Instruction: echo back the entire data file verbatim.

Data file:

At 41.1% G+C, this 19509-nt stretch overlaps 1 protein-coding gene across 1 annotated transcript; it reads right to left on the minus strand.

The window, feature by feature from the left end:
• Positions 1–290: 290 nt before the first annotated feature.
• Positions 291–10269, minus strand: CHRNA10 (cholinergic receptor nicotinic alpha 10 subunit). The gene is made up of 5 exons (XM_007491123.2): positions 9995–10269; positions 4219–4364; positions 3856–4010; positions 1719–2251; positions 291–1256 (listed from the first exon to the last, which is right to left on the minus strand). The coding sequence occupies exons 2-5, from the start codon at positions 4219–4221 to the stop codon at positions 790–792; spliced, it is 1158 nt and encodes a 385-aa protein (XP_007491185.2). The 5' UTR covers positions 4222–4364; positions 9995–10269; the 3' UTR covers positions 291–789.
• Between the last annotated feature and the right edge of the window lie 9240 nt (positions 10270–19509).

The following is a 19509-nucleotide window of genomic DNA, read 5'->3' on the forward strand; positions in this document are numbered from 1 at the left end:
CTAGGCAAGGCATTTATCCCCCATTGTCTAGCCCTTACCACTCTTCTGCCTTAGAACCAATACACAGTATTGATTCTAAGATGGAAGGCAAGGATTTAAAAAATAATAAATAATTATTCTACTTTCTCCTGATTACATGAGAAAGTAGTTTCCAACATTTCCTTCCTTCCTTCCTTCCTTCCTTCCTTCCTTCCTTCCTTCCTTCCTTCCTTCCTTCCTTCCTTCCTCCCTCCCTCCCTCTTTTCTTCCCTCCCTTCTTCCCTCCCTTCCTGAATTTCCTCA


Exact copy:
At 41.1% G+C, this 19509-nt stretch overlaps 1 protein-coding gene across 1 annotated transcript; it reads right to left on the minus strand.

The window, feature by feature from the left end:
• Positions 1–290: 290 nt before the first annotated feature.
• Positions 291–10269, minus strand: CHRNA10 (cholinergic receptor nicotinic alpha 10 subunit). The gene is made up of 5 exons (XM_007491123.2): positions 9995–10269; positions 4219–4364; positions 3856–4010; positions 1719–2251; positions 291–1256 (listed from the first exon to the last, which is right to left on the minus strand). The coding sequence occupies exons 2-5, from the start codon at positions 4219–4221 to the stop codon at positions 790–792; spliced, it is 1158 nt and encodes a 385-aa protein (XP_007491185.2). The 5' UTR covers positions 4222–4364; positions 9995–10269; the 3' UTR covers positions 291–789.
• Between the last annotated feature and the right edge of the window lie 9240 nt (positions 10270–19509).

The following is a 19509-nucleotide window of genomic DNA, read 5'->3' on the forward strand; positions in this document are numbered from 1 at the left end:
CTAGGCAAGGCATTTATCCCCCATTGTCTAGCCCTTACCACTCTTCTGCCTTAGAACCAATACACAGTATTGATTCTAAGATGGAAGGCAAGGATTTAAAAAATAATAAATAATTATTCTACTTTCTCCTGATTACATGAGAAAGTAGTTTCCAACATTTCCTTCCTTCCTTCCTTCCTTCCTTCCTTCCTTCCTTCCTTCCTTCCTTCCTTCCTTCCTTCCTTCCTCCCTCCCTCCCTCTTTTCTTCCCTCCCTTCTTCCCTCCCTTCCTGAATTTCCTCA